Literacy in Cuba

OK, the whole discussion of whether a literacy program is a good trade-off for totalitarianism (and no, it isn’t) is inane when it comes to Cuba. Because all of the stats on Cuban literacy rates come exclusively from the regime itself. I met quite a few functionally illiterate adults in Cuba. I also visited a school in the countryside where the school was housed in a former pigsty and kids were unfamiliar with the concept of a pen.

I also hung out with students at the University of Havana. They could read. But there was nothing to read. Their ignorance was at the level of peasants in tsarist Russia.

What’s the point of literacy if there are no books and all you are allowed to read or hear is propaganda?

Another one of my sentimental favorites is the myth about the low infant mortality rates in Cuba. That one really makes me mad. “Infant mortality in Cuba is lower than in the US!” As somebody intimately familiar with infant mortality in the US, I see red when I hear this stuff. In Cuba, both of my children would be aborted at five months of pregnancy because nobody would bother with a high-risk pregnancy. But infant mortality would be avoided, yippee.

Dumb fucks.

14 thoughts on “Literacy in Cuba”

  1. I think what Sanders said is: starting a literacy program is a good idea. On how perfect results are, I’d compare then and now, and also to comparable countries. The most amazing illiteracy I’ve seen was in Brazil in late 20th C, you could hardly turn around without having to help someone read — every time you went anywhere where forms had to be filled out or instructions to be read, there would be people asking for help with it. This was with an official adult literacy rate of something like 48%, if I remember well. My point: much, although not all that is wrong with Cuba is also wrong in other Lat Am countries regardless of government


    1. He’s mistaken because most of propaganda isn’t done through reading. In the USSR, for instance, it was impossible to turn off the radio. It was always on, 24/7. You could turn the sound down but it would always be there, muttering in your ear. Imagine, 40-50 years of non-stop muttering of propaganda in your ear.


      1. “it was impossible to turn off the radio.”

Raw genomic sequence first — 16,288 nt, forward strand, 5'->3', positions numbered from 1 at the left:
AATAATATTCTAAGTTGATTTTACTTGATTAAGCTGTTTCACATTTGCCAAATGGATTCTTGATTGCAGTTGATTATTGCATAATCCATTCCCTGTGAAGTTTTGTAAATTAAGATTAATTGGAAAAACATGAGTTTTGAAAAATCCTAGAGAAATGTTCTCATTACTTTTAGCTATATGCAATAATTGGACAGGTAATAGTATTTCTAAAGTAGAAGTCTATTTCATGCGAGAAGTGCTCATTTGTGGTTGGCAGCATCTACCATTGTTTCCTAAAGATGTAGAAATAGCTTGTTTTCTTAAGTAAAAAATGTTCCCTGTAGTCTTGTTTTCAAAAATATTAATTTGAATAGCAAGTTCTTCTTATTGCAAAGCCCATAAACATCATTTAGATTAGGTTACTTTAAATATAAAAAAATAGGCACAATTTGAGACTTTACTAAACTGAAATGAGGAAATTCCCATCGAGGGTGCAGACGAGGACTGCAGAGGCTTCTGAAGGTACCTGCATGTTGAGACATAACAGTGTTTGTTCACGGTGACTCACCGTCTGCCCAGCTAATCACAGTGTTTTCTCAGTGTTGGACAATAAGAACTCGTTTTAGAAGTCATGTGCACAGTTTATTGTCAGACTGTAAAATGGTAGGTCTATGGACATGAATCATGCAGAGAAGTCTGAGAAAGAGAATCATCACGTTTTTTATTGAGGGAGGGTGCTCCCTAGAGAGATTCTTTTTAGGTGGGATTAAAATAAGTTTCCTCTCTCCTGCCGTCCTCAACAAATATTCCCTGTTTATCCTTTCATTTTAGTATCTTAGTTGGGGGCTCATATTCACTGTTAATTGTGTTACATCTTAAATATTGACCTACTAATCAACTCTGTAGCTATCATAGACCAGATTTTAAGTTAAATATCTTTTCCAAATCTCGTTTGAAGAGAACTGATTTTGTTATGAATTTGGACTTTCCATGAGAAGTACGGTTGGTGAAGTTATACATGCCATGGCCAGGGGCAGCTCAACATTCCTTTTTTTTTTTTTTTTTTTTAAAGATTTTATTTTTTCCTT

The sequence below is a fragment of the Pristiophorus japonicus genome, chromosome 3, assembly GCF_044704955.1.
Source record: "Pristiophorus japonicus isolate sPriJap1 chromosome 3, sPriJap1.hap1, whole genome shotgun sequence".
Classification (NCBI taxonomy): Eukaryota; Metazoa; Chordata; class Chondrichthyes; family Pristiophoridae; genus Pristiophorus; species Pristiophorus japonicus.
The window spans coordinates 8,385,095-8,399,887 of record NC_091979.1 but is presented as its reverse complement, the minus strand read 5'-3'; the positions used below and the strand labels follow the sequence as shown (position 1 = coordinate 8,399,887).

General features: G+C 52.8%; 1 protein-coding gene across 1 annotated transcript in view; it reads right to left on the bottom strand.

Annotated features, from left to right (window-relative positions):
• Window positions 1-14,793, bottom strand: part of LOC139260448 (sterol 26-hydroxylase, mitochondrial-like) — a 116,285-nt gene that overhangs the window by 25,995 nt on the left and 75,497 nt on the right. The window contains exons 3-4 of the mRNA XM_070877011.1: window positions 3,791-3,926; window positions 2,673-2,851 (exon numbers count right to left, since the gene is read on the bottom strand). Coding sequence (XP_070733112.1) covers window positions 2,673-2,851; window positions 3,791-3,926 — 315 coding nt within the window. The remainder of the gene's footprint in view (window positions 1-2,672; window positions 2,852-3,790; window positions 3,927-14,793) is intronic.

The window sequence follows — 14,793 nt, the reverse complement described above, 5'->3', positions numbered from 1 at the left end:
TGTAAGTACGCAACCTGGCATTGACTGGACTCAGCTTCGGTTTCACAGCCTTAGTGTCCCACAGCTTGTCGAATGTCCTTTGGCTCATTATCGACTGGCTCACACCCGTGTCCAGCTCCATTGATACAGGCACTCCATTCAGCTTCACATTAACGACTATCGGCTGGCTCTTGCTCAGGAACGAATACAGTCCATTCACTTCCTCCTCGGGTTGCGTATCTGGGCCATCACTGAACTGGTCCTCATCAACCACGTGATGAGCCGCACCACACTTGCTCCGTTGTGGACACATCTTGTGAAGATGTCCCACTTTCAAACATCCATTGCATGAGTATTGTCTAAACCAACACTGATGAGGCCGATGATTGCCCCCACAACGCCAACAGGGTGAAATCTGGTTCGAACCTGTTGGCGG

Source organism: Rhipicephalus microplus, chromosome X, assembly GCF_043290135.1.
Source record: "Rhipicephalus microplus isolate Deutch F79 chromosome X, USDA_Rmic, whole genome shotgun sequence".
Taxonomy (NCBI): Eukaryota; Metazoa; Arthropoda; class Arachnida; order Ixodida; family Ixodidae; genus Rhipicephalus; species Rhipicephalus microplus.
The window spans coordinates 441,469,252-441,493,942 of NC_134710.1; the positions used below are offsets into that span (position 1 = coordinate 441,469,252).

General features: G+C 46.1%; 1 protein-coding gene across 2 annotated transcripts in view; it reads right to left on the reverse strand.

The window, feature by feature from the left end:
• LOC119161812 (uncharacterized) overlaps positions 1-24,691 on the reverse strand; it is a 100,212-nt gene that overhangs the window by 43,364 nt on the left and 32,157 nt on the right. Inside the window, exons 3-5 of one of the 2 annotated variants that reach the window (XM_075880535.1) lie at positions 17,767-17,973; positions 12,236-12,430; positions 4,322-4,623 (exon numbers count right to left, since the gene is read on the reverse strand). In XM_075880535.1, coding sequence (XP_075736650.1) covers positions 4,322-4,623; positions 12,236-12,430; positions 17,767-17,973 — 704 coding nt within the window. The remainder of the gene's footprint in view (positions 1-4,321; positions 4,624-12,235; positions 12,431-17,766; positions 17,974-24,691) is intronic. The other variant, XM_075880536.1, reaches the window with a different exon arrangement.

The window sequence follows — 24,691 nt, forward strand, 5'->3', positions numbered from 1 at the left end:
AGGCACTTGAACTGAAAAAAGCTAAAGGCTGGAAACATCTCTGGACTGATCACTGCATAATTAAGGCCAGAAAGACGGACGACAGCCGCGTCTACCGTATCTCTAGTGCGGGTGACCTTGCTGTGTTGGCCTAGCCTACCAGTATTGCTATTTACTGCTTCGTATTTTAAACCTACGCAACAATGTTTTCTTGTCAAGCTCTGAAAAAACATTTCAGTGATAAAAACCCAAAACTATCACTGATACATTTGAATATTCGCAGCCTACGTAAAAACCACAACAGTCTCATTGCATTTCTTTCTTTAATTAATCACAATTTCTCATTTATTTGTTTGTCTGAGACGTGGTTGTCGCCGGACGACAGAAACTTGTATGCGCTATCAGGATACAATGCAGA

Surely, you could unplug it temporarily — or did the Soviets hard-wire the electrical cord into the wall?


        1. Yep. The system was designed to give you as little control as possible, even in such tiny aspects. And to make daily life as uncomfortable as possible.

          Example. Until 1980s, there was a single cup size in Soviet bras. You are not a woman but I’m sure you’ve had some experience with female bras and can imagine the discomfort of having one cup size for all women of a gigantic country.

          This is not an accident or s manufacturing limitation. This was a highly ideological issue that was discussed at the meeting of the Secretariat General of the Communist Party of the USSR. The reason why it was decided only to manufacture one bra size was that “Soviet women are workers first and women second. Hence, they have no need of bourgeois luxuries like different bra sizes.”

          It’s called a totalitarian regime because it invades the totality of your life.


  2. “Cuban literacy rates ”

    Without having been in Cuba… my guess is that it’s like Soviet industrialization – a lot like the cargo cults.
    The Soviets didn’t understand the source of capitalist wealth beyond some idea like…. factories! And so they built a bunch of factories without giving thought to whether there was a market for what they would produce (or how they can or should be run) and result (when it wasn’t famine….) was a wildly dysfunctional economy where production took place in a vacuum. One absurd feature was the fetish about exceeding quotas…. again with no thought given to silly questions like: Is there any reason to produce 40% more tin widgets that don’t work?

    The idea of literacy campaigns was very big in the 1960s and so the Cuban government probably assumed if they just conducted alphabet drills that would produce a literate population – the act of “teaching” literacy was divorced from the context of reading and writing (because what commie government wants a population that reads and writes things?)
    I would say that writing is more fundamental to real literacy than being able to read signs and/or propaganda sheets…


    1. Exactly. It’s all a meaningless formality whose only aim was to prove to the outside world that their system worked.

      What I don’t get is why this debate needs to be at the center of the presidential campaign. Do we have no problems of our own? Why are we debating Cuba and Nicaragua and talking about the Embassy in Israel? It feels very escapist.


  3. Why is it that some Democratic candidates can’t resist talking about Fidel Castro? Fidel Castro is a long time dead. Fidel Castro’s literacy program was a long time ago. And obviously, literacy is a good thing, and obviously, Fidel Castro was a bad dictator. What’s to talk about? Get over it. Move on. Live in the present. Debate in the present.


    1. That’s exactly what I’m saying. Aren’t there any actual problems for us to discuss? Why does the election have to dredge up things that are of no interest to the voters?


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